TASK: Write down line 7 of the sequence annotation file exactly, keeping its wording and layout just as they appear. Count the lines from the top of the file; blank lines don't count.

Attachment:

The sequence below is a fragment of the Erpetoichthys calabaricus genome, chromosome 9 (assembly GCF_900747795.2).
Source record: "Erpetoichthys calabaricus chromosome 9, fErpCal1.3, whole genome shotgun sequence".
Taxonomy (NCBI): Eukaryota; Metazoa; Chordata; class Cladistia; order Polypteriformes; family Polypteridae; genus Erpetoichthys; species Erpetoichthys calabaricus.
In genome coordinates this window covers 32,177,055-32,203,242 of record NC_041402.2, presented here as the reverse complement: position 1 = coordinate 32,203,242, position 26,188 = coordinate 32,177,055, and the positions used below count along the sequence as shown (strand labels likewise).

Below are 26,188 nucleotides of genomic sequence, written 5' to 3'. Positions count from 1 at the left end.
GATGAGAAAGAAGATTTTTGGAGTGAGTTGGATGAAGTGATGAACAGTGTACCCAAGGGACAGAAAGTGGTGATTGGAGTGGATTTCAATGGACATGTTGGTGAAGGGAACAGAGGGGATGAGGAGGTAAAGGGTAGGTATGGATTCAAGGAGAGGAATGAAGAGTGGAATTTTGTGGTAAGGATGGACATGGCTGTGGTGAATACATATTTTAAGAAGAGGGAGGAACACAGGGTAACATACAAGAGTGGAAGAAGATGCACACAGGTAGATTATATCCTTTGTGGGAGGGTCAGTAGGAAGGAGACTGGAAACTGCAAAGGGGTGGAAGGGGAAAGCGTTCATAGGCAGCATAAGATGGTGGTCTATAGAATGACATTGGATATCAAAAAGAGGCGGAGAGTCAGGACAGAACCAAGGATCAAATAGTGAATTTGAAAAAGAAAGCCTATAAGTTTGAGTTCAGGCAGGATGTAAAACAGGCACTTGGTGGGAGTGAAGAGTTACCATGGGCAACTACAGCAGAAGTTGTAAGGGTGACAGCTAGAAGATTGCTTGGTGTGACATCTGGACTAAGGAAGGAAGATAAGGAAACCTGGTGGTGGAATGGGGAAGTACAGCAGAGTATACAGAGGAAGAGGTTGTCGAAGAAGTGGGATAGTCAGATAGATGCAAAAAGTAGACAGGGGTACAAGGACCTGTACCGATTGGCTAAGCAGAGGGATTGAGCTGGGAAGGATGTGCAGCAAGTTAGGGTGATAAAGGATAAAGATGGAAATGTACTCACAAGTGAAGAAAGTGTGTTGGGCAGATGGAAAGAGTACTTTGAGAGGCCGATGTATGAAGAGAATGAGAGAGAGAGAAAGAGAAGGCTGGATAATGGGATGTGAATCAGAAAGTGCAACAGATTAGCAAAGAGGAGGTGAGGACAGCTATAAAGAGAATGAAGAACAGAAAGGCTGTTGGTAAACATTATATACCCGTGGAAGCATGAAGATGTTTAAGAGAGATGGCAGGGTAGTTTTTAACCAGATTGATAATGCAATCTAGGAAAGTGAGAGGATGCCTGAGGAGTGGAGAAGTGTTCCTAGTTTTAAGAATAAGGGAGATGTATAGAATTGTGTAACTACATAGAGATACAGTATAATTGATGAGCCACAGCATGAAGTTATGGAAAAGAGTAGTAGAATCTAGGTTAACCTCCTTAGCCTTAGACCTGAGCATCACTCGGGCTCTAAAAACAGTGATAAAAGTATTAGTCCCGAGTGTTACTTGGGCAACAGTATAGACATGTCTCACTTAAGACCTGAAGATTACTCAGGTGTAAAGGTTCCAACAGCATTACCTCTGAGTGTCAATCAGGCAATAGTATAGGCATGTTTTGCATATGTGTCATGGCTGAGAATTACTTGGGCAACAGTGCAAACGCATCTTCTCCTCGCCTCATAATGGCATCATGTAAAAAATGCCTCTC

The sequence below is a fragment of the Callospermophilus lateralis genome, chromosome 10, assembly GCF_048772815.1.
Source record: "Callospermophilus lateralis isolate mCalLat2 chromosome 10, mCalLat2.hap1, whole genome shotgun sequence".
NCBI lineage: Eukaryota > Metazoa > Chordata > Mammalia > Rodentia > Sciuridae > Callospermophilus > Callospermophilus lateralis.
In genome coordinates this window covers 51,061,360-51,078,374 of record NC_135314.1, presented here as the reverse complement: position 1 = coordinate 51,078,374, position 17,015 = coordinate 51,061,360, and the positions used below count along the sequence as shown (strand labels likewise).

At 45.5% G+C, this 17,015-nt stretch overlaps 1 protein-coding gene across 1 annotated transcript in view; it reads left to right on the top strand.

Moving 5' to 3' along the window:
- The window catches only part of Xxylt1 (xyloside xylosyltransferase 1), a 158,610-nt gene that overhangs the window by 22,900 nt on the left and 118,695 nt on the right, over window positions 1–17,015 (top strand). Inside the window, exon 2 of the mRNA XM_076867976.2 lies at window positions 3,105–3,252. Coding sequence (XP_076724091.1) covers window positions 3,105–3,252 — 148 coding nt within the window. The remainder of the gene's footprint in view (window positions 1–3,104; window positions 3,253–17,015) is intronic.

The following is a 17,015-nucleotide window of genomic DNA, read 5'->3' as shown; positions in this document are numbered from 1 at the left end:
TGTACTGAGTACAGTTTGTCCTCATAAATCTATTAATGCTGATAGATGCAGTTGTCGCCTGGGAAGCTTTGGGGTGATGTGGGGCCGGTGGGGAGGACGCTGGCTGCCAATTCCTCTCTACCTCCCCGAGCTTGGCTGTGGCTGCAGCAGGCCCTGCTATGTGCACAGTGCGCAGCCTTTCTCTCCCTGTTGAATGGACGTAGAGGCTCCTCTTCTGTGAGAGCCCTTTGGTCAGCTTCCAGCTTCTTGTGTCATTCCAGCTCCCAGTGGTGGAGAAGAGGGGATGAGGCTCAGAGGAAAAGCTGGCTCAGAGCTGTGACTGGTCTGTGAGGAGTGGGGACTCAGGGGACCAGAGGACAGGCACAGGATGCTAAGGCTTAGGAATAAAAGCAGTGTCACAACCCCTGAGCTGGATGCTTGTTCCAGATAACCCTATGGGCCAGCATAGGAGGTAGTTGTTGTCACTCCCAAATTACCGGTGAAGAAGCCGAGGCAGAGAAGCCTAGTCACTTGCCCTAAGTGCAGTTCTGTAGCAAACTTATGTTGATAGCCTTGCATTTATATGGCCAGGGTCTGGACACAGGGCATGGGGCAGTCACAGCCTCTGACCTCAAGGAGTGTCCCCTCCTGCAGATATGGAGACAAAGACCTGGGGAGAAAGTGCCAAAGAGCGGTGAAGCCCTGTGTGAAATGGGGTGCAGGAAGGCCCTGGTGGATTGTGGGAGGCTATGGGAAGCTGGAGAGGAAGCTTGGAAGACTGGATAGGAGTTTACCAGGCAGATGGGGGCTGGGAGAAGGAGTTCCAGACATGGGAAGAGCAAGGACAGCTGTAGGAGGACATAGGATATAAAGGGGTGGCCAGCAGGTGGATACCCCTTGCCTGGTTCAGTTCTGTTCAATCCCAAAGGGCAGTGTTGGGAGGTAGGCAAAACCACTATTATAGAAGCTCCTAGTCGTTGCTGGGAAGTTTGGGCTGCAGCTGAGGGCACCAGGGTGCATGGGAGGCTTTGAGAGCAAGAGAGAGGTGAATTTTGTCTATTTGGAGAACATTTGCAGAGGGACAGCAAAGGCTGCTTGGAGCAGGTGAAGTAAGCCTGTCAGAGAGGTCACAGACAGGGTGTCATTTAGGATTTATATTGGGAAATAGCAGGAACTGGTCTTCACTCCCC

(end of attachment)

The sequence below is a fragment of the Callospermophilus lateralis genome, chromosome 10, assembly GCF_048772815.1.